Harkin calls for radical rethink on obesity and nutrition

By Anthony Fletcher

- Last updated on GMT

Related tags Junk food Nutrition

Senator Tom Harkin has called for a radical overhaul of USDA food
standards in order to drag them into line with current thinking on
obesity and nutrition.

"We need a more active federal government in setting guidance for public schools,"​ he said.

"Currently, under 30 year-old USDA standards, it's just fine for schools to sell ice cream, Oreos, Snickers candy bars, donuts, and all kinds of other junk foods.

"Obviously, it's time to update USDA standards based on all that we have learned about nutrition and obesity over the last three decades."

Harkin was speaking at this week's Healthy Schools Summit 2005 in Washington D.C. to lobby support for his Child Nutrition Promotion and School Lunch Protection Act. The summit, attended by government, business and non-profit groups, involves two days of discussion on how to improve the health of children.

The Iowa senator has been central in forcing the issues of obesity and nutrition onto the national agenda, and is trenchant in his opinions on what must be done.

"We've got our work cut out for us,"​ he told the Summit.

"According to the Government Accountability Office, the vast majority of our schools - including 83 percent of elementary schools, 97 percent of middle schools, and 99 percent of high schools - allow so-called 'competitive food sources,' mostly vending machines selling sugary sodas, candy, and junk food."

"Think about a child purchasing a 20-ounce Coca-Cola during the school day,"​ said Harkin. "That's equivalent to 15 teaspoons of sugar. Would any parent in their right mind send their child to school with a snack of 15 teaspoons of sugar?"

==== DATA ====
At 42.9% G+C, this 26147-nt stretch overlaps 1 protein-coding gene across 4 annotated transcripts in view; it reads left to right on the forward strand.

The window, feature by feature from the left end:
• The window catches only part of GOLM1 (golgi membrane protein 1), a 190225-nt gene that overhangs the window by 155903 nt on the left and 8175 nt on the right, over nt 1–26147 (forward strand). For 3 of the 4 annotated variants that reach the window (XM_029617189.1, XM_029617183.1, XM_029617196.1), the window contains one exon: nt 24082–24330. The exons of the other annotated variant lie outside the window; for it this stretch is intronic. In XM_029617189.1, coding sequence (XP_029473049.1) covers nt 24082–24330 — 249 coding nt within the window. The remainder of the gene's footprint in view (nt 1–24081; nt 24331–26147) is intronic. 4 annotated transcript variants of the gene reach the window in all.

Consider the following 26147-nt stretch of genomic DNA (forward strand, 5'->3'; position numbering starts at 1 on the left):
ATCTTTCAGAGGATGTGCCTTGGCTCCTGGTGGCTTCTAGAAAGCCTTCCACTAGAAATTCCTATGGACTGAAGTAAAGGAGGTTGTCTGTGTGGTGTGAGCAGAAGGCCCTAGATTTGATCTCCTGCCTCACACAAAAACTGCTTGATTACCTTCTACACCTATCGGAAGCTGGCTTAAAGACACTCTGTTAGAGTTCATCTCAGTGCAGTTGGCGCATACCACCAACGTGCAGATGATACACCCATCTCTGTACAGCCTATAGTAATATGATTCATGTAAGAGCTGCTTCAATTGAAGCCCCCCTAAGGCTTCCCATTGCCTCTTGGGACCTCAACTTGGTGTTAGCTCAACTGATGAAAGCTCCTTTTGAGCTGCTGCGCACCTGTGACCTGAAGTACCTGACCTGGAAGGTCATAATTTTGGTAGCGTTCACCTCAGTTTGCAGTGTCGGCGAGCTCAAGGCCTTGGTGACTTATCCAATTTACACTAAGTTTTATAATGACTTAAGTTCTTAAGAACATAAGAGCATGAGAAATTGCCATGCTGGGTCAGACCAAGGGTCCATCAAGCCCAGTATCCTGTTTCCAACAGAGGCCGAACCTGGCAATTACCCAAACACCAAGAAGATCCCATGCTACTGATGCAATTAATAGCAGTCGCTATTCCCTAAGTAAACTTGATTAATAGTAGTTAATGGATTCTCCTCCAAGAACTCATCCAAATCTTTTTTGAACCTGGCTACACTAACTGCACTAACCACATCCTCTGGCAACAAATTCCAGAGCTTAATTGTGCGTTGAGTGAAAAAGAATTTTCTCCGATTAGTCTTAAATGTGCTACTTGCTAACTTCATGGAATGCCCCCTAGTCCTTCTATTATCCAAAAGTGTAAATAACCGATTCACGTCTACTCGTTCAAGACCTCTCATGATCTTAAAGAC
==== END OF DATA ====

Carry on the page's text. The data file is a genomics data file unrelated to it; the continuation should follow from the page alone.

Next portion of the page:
Harkin's bill would close the loophole that allows the USDA to set standards for foods sold in the lunchroom, but forbids it from setting standards for foods sold elsewhere on campus.

"This loophole is a disaster,"​ he said. "It means USDA spends nearly $9 billion a year on nutritious breakfasts and lunches, but this is undermined by the pervasive sale of junk food and sugary sodas elsewhere on campus."

Harkin nonetheless identified some positive steps that have already been taken. The Fresh Fruit and Vegetable Program, which was included in the 2002 farm bill, was expanded in 2004 to involve at least ten states in the project.

"This is modest progress, but we're heading in the right direction,"​ he said.

"Meanwhile, under terms of the Child Nutrition and WIC Act reauthorization, by July 1, 2006 every school that participates in the school lunch or school breakfast program must have a local wellness policy in place.

"Schools will have to set targets for nutrition education and physical activity. And they'll be required to set nutrition standards for all foods sold in school, including in vending machines, a la carte lines, and school stores."

The proliferation of junk food in US schools has rarely been out of the headlines recently, with the result that the food industry is increasingly taking the flak for making children fat. In 2002, the Center for Disease Control (CDC) cited that 16 percent of children aged 6-11 were overweight, with the same percentage holding true for 12-19 year olds.

Approximately 42 percent of Mintel's respondents surveyed identified someone in their households as being overweight. And despite high profile voluntary bans from industry, schools remain pretty much saturated with junk food.

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